Policy: a principle of behavior, wise conduct, a tool of governance, overall intention and direction as formally expressed by management.
By adding a Content Security Policy (CSP) to a blog, we can specify resources a reader’s browser (Chrome, Firefox, Edge) is allowed to use on a site. We can specify from where a browser can load scripts, styles, images, media, and objects. Specify to where a form can post data. Enable or disable inline scripts and styles; even exactly specify the fingerprint of allowed scripts and styles. Require that each file must have a specified fingerprint to make sure it was not modified.
You may have heard of a recent British Airways hack, or how thousands of UK and Australian governments’ sites were hijacked to mine crypto-currency. Both were compromised via a modified script file. Also a fresh news story about scripts injected into shopping carts. Attacking WordPress sites en masse is nothing new, and in most cases malicious scripts are injected into sites through some weakness, completely out of site owners’ control. Something should be done. Fortunately some smart people figured out how to remedy the situation, at least reduce the risk, so all we have to do is implement few recommendations.
To see how a CSP on a WordPress site looks, check out the source of this site. Right-click anywhere on the page and select “View Page Source” or type Ctrl+U. Take a look at the first <meta> tag, just below the <head>.
What does this do? The policy:
- disables defaults for directives requiring sources (-src),
- specifies two sha256- integrity attributes of inline scripts allowed to run,
- allows loading of scripts from this domain and Cloudflare cdn,
- specifies one sha256- integrity attribute of an allowed inline style,
- allows loading of styles only from this domain,
- allows loading of images only from this domain,
- prevents loading of fonts,
- prevents loading of objects,
- allows forms to post only to this domain,
- requires integrity attributes (sri) to be specified for styles and scripts.
Mozilla has a good reference of policy directives. This is likely to change as new specifications are introduced, but it is a good start. Once the policy is in place it is easy to tinker with.
Continue reading “Add Content Security Policy to WordPress [1/4]”
Scott Helme has a detailed procedure of how to configure Raspberry PI to act as a DNS resolver with DNS-level “content-blocking” for a network. It is a great weekend project, fun and useful. The hardware cost is around 100 CAD on Amazon.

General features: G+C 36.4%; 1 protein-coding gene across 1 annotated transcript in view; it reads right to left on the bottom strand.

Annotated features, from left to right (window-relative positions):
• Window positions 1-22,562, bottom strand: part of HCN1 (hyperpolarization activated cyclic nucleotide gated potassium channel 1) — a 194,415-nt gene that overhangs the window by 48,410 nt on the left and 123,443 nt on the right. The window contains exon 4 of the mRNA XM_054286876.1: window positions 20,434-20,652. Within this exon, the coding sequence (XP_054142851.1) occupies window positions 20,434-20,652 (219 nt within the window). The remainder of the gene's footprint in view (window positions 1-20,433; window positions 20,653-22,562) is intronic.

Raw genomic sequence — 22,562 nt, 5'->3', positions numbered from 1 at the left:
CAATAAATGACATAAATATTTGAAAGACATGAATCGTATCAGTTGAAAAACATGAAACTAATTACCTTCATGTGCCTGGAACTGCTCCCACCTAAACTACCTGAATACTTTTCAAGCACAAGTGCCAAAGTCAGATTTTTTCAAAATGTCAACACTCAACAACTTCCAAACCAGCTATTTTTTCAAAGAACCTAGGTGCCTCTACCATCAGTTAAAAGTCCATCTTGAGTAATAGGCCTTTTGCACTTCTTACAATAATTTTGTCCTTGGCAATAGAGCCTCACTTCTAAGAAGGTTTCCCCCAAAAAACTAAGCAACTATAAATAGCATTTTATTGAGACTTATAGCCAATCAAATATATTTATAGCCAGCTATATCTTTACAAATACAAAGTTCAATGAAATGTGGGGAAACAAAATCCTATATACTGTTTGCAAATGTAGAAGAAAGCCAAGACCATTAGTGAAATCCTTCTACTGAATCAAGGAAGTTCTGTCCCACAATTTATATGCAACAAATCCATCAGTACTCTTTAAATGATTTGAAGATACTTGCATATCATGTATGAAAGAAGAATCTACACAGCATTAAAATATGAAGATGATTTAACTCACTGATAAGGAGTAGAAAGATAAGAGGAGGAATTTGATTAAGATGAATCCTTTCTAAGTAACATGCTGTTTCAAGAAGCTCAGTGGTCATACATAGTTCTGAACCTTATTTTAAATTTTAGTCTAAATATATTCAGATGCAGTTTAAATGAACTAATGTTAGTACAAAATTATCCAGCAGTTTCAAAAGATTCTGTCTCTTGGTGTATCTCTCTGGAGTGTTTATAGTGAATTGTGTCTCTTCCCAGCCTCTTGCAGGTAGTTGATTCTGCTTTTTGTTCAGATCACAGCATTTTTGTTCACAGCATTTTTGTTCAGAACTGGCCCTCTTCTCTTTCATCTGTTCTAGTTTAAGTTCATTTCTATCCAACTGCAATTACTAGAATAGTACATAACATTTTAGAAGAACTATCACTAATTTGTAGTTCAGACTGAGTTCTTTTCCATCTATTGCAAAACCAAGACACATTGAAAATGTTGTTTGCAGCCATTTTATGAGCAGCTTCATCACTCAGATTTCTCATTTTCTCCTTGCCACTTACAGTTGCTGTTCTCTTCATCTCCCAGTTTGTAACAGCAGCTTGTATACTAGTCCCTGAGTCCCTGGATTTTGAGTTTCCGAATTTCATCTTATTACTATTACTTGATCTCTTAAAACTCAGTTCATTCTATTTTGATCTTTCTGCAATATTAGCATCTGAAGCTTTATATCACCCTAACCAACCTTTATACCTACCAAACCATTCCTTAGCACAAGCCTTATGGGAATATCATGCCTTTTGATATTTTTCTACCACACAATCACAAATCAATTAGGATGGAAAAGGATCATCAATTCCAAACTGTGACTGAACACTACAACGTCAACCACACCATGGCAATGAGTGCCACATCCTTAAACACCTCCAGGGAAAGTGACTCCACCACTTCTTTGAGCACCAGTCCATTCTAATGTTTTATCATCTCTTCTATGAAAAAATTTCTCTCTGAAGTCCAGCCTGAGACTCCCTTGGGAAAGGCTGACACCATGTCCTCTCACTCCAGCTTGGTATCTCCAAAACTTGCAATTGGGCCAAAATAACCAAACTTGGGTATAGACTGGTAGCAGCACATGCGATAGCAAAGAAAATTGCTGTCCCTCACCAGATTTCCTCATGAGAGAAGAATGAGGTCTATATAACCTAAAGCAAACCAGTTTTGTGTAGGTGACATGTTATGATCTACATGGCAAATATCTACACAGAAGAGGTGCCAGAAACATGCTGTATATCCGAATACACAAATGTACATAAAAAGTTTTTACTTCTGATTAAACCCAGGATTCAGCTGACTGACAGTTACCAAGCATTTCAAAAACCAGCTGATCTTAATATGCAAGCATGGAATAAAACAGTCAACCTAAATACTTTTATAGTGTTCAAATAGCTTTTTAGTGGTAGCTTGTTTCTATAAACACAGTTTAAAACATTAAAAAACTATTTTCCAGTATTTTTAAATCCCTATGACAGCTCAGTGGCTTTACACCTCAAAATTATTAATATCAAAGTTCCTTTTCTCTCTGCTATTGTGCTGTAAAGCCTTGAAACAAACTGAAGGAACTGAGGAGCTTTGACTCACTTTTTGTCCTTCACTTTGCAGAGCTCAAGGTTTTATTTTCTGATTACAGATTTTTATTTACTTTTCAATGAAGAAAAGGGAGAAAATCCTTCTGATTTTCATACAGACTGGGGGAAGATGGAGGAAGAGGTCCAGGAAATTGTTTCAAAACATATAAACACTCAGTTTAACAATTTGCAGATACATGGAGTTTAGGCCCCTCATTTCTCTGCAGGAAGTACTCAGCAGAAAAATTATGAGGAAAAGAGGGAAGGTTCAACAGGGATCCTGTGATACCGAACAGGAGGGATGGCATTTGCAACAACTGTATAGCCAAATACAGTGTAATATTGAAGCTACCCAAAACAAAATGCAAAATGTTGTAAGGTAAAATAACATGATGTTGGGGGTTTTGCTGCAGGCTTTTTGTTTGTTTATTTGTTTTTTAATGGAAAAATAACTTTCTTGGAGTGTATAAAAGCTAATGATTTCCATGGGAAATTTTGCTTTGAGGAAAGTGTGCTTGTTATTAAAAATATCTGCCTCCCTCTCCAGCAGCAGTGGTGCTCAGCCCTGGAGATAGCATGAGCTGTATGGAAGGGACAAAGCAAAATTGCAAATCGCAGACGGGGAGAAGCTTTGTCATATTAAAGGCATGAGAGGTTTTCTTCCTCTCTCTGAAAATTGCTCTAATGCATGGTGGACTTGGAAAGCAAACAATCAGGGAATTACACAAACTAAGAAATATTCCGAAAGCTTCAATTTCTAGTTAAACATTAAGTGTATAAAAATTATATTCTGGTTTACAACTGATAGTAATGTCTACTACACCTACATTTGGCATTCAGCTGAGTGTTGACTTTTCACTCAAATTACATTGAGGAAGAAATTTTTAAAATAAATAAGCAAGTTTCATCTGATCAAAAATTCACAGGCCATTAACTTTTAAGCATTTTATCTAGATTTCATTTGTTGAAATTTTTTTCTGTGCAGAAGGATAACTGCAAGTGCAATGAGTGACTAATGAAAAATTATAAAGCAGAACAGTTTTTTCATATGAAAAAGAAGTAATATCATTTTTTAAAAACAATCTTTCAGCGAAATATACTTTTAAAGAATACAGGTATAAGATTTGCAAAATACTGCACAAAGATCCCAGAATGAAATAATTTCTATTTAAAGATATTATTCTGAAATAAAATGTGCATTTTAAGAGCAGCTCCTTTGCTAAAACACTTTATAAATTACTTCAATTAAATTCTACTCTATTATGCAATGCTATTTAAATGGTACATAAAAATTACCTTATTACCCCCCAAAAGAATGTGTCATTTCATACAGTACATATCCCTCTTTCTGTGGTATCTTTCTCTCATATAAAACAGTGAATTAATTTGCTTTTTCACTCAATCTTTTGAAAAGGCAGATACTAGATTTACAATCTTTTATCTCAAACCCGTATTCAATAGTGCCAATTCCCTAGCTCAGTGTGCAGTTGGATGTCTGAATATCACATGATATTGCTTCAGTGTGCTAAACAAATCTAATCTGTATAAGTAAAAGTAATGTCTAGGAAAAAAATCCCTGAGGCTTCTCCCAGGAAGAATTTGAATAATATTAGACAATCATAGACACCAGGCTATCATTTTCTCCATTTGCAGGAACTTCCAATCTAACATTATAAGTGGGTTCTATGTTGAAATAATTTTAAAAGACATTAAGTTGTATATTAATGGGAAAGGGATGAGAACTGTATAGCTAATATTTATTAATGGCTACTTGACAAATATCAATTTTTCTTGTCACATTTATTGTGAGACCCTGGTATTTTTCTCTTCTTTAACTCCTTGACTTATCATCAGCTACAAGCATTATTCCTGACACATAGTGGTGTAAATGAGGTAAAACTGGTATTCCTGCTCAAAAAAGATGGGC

- Content filter on DNS level, including ads and known nasty sites.
- Reduced web traffic. Depends on sites you visit, but 40% is a reasonable expectation.
- Upstream DNS queries are directed over https, so you get some extra privacy.
- Pages load faster, take a look at the example.
- Pi-Hole has a nice admin interface, so you get insight into DNS chatter on the network.
Here are network requests for a home page of a popular news site using default (no filtering) DNS resolver. In total it took 395 requests, 5.3 MB and six minutes to load.
Now if I switch to the DNS resolver on Raspberry PI:
Total of 143 request, 2.7MB to load, and 20.75 seconds. Take a look at all the lines in red with failed status, this is where the domain got blocked by the pi-hole on the Raspberry.
That’s ~ 50% less data and 17 times faster.
Continue reading “Home Network DNS Resolver”
A challenge by Decision Management Community.
A zoo has four monkeys, during the monkey lunchtime each one ate a different fruit in their favourite resting place. Sam, who doesn’t like bananas, likes sitting on the grass. The monkey who sat on the rock ate the apple. The monkey who ate the pear didn’t sit on the tree branch. Anna sat by the stream but she didn’t eat the pear. Harriet didn’t sit on the tree branch. Mike doesn’t like oranges.
- What kind of fruit each monkey ate?
- Where their favourite resting place was?
So, how to solve this in SQL? It is easy to identify domains, predicates and rules; after that it is straightforward. Continue reading “Monkey Business”
This scenario has been designed to engage the entire cyber security incident response (IR) team and evolve the IR plan and capabilities as quickly as possible. It includes technical, managerial, financial, regulatory, legal, and public relation challenges.
Take a look at your current IR plan and see if it stands up to this test. An organisation that does not have a cyber security IR plan, or a program, must act as if it has already been breached. If you do not have an IR plan get one; NIST SP 800-61 r2 is a good start. Continue reading “Cyber Security Incident Scenario”